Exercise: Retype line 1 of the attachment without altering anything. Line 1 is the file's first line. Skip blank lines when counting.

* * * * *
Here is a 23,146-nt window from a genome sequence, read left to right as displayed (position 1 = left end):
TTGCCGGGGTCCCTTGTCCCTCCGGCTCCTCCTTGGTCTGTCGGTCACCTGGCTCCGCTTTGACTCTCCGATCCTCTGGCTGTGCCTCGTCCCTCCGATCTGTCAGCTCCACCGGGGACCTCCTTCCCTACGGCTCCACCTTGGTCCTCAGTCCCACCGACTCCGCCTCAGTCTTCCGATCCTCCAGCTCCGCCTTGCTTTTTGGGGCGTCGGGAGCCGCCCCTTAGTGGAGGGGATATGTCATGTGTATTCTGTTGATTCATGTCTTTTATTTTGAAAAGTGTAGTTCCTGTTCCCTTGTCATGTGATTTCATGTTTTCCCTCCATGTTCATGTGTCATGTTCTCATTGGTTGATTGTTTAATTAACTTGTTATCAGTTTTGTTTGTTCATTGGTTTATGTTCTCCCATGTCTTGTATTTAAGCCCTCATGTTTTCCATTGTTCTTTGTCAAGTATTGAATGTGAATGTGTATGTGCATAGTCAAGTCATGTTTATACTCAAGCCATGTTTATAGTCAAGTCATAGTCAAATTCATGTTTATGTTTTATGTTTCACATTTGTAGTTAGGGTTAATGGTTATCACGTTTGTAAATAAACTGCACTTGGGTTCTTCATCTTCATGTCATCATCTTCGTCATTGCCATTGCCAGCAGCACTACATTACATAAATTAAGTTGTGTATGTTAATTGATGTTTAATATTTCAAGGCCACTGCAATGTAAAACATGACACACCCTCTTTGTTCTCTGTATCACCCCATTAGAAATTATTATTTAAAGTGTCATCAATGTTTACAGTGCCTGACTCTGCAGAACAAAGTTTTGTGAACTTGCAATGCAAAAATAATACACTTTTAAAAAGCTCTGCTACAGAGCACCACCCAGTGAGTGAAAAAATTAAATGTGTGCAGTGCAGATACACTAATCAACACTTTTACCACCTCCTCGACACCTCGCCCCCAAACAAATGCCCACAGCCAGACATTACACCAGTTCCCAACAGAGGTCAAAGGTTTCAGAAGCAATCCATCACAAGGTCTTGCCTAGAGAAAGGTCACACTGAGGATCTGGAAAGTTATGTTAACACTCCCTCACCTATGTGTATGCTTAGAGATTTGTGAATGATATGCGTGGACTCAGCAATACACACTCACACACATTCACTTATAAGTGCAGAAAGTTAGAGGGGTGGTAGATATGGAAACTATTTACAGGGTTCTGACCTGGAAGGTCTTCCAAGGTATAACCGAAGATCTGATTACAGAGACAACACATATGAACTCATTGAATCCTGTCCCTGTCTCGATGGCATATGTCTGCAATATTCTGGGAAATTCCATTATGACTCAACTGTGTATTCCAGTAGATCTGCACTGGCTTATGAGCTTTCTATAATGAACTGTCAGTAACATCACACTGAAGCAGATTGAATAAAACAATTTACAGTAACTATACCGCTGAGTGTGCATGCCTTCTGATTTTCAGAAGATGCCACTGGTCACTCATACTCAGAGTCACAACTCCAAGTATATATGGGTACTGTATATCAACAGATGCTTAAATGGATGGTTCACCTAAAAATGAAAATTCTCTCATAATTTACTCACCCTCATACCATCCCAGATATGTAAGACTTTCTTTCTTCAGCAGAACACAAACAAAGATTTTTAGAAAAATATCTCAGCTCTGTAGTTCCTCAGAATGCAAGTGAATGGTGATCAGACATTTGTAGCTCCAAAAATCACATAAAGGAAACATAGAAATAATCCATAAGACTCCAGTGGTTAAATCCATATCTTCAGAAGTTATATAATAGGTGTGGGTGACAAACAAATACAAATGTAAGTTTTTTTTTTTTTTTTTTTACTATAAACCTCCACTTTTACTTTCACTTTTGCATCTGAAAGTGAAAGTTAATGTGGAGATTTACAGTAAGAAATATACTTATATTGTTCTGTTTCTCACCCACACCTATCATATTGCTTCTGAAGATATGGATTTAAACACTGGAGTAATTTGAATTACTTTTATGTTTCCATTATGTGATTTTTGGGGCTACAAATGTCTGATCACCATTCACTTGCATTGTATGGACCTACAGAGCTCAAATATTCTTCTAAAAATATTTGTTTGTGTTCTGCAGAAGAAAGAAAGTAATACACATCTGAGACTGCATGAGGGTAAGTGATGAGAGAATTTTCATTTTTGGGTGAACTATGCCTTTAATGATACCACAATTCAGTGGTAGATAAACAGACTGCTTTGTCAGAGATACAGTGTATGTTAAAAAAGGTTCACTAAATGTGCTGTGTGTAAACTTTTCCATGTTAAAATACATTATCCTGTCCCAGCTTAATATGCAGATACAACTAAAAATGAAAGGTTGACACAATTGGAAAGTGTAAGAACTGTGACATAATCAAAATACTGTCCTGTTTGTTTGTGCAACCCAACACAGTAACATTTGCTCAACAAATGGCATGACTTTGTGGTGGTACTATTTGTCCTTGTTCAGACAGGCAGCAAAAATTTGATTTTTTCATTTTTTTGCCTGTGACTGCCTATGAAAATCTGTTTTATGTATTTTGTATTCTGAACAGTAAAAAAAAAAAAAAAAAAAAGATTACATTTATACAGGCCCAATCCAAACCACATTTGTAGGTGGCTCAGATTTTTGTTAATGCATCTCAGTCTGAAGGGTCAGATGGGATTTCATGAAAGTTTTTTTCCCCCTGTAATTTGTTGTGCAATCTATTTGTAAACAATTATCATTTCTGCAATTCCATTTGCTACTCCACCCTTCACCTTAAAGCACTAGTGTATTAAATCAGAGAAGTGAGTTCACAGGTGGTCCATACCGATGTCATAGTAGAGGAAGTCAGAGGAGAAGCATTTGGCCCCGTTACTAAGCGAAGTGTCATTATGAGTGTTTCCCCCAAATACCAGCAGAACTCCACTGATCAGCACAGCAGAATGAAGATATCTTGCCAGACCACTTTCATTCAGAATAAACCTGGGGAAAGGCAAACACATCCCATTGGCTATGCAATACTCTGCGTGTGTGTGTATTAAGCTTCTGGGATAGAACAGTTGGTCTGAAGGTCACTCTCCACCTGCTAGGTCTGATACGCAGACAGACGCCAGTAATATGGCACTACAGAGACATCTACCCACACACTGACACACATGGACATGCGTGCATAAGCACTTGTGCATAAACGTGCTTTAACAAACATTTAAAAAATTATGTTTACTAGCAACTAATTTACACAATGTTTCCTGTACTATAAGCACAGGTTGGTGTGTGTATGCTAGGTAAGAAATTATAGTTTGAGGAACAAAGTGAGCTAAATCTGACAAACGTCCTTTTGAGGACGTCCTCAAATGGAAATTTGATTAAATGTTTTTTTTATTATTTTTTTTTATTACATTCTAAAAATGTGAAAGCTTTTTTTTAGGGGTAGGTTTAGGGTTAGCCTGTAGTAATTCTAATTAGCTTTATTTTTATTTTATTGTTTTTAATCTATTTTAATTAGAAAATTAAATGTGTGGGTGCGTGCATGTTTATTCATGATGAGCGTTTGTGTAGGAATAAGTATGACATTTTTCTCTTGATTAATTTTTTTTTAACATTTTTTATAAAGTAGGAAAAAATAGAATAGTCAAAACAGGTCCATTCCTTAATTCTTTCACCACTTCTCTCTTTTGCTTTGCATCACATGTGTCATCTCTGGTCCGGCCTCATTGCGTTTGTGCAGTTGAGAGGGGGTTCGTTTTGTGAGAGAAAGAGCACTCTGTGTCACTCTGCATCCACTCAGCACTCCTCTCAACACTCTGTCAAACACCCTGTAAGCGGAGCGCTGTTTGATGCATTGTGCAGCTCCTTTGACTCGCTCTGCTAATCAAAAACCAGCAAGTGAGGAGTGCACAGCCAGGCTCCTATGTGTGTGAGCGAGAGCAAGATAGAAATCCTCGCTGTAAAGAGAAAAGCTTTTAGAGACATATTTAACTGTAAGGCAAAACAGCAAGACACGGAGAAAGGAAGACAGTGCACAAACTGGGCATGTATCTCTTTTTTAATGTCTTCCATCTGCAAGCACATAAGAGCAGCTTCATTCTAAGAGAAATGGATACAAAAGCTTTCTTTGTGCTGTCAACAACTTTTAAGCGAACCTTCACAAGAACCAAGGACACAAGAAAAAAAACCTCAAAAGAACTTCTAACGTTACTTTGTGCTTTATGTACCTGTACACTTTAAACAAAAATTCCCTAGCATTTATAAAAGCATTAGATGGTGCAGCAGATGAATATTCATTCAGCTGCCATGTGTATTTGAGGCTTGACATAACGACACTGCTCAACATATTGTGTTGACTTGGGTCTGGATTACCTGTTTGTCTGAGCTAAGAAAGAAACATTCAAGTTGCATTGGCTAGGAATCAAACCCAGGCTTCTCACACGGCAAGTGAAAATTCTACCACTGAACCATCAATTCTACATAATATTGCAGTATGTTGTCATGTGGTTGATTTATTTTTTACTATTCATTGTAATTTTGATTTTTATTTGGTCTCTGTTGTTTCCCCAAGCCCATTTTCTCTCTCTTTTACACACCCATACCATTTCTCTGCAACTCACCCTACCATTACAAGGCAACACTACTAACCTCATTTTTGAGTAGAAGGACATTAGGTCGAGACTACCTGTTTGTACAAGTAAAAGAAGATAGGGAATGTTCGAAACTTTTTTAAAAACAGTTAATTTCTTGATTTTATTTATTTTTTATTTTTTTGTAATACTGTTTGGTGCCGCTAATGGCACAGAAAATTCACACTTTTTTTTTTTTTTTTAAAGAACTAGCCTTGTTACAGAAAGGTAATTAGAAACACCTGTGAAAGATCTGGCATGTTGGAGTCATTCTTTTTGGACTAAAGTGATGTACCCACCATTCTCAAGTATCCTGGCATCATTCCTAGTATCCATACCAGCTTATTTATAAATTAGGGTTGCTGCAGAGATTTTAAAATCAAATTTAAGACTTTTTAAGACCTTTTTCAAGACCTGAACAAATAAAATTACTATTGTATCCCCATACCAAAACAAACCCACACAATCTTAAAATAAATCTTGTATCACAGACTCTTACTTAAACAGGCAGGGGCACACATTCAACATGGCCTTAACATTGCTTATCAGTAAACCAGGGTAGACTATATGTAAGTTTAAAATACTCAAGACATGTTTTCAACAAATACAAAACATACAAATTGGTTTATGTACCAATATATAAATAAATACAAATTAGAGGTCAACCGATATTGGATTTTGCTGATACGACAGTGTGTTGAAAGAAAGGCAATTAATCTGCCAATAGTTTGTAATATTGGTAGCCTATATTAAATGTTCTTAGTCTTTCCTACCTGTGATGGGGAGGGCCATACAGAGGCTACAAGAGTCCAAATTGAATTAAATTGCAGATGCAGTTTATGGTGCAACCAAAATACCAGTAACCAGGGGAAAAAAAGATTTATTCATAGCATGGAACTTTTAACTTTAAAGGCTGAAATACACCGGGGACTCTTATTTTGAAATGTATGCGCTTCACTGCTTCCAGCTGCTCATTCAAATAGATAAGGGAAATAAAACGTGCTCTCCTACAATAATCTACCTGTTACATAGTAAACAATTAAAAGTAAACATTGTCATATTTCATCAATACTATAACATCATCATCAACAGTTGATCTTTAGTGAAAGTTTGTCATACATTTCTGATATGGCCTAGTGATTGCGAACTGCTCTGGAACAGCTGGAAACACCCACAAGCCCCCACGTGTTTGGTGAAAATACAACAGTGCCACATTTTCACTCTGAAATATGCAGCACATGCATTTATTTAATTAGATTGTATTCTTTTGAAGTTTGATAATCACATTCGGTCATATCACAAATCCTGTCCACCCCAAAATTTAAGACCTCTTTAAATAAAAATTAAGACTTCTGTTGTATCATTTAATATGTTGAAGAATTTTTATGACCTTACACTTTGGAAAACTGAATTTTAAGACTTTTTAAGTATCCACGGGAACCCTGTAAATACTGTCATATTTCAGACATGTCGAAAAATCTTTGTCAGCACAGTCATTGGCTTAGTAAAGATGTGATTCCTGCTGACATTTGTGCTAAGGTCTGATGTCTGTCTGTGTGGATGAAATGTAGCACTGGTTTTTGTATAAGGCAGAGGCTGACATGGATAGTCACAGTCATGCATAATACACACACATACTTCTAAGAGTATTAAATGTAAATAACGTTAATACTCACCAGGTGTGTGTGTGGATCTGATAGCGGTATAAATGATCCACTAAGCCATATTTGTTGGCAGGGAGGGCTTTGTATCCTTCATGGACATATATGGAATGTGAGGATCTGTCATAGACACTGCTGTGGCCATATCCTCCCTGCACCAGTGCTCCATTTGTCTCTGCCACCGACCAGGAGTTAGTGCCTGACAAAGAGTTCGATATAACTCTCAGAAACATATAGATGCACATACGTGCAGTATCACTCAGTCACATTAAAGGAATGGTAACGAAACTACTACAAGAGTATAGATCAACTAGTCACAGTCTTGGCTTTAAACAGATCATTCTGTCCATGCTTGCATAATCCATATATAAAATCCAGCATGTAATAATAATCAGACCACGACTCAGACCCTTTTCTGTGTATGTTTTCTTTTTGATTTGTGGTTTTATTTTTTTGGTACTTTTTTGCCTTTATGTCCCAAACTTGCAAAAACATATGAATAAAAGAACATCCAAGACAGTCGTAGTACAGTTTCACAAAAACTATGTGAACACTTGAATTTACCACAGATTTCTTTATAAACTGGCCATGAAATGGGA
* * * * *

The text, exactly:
Here is a 23,146-nt window from a genome sequence, read left to right as displayed (position 1 = left end):